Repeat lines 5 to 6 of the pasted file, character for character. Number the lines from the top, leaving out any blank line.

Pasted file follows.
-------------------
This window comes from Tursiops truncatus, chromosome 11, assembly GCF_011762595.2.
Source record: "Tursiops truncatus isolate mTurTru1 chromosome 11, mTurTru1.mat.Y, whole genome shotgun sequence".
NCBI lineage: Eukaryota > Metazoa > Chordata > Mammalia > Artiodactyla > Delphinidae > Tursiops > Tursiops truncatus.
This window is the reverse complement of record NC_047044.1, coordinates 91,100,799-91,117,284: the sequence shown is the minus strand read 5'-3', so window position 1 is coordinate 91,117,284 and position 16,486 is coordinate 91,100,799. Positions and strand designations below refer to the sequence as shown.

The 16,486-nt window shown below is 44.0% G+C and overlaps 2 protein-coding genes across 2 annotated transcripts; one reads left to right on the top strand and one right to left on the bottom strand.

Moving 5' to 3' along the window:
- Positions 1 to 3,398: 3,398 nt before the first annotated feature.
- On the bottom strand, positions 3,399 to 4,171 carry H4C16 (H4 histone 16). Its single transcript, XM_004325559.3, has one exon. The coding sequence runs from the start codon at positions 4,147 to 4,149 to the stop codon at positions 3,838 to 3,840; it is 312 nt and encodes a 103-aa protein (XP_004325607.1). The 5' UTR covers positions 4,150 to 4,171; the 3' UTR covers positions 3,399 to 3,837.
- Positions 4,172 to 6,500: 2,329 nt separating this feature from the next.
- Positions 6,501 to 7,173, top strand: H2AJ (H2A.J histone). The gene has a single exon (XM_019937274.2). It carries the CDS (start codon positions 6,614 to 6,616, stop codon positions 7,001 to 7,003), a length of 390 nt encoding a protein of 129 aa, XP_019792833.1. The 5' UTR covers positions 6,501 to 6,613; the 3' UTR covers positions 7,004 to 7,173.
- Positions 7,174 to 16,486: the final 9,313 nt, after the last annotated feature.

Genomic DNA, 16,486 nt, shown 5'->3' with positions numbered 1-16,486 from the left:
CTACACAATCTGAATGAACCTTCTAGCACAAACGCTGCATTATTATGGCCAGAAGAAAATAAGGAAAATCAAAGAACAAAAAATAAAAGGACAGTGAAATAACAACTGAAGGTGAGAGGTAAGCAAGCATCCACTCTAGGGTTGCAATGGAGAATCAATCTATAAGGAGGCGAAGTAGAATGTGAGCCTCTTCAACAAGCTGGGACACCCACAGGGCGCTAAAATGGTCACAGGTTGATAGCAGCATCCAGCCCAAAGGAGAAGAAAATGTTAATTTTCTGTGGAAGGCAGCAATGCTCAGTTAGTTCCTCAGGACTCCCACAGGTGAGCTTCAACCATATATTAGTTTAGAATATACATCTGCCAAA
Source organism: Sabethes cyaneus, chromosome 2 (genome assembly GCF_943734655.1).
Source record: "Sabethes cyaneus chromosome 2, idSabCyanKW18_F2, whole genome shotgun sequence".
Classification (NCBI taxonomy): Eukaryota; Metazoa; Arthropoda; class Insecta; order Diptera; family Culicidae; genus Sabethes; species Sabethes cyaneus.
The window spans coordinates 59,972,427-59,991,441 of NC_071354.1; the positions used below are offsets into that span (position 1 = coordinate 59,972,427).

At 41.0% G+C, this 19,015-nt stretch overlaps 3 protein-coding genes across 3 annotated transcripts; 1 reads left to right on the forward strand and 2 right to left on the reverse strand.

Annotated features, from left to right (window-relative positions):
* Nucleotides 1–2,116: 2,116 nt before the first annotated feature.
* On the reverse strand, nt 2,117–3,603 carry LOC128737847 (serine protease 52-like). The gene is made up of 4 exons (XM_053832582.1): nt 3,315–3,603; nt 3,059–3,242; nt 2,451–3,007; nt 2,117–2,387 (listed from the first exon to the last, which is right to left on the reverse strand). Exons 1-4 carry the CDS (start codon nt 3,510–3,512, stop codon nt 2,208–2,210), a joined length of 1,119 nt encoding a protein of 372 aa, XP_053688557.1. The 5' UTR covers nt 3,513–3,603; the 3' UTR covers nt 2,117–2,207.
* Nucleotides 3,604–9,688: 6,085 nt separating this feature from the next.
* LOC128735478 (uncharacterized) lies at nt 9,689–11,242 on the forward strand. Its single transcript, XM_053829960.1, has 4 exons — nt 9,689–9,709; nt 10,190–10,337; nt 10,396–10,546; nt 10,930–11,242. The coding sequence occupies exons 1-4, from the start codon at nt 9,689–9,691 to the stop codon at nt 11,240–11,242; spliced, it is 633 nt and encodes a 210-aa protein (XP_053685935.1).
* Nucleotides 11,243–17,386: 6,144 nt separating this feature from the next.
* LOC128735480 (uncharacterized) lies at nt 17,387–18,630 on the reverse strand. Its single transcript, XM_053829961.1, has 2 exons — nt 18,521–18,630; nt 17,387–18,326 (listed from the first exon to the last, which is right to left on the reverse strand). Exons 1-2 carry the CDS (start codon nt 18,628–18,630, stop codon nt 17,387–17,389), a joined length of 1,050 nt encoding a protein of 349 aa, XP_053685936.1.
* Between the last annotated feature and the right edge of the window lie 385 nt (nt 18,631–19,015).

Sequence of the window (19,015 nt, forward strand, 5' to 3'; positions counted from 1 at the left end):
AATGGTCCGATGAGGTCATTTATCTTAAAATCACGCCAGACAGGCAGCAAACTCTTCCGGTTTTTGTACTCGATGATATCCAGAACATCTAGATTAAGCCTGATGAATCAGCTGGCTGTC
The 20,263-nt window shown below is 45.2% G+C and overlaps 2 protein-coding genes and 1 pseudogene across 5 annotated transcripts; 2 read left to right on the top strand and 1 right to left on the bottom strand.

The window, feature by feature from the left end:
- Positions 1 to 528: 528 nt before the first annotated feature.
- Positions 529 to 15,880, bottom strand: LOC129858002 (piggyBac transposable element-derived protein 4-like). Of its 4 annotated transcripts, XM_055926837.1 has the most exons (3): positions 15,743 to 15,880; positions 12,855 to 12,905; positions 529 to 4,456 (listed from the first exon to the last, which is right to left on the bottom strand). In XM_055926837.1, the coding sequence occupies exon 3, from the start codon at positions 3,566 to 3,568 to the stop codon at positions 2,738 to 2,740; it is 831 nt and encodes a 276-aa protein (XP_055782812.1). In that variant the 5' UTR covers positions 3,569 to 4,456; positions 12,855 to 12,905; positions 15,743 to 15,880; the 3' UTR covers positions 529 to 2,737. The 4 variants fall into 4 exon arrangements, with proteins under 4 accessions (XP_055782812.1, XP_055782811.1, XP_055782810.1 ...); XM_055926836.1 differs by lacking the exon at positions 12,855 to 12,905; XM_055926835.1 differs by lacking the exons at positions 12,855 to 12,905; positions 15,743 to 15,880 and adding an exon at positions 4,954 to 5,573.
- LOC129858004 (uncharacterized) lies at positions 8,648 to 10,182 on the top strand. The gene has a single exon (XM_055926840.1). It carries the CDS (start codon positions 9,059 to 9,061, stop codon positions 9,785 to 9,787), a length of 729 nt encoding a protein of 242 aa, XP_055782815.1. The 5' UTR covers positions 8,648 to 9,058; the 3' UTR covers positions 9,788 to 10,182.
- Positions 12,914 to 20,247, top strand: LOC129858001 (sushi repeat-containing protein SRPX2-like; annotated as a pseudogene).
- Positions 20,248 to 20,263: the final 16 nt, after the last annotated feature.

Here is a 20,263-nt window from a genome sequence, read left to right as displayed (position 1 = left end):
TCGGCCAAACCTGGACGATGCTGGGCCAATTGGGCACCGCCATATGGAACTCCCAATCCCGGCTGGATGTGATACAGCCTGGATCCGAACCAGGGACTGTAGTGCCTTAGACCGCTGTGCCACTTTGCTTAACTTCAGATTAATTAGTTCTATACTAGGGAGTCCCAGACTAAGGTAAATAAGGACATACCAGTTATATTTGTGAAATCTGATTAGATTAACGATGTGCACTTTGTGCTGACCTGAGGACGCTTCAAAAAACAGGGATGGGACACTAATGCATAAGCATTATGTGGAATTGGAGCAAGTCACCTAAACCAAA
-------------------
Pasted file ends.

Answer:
The 16,486-nt window shown below is 44.0% G+C and overlaps 2 protein-coding genes across 2 annotated transcripts; one reads left to right on the top strand and one right to left on the bottom strand.

Moving 5' to 3' along the window: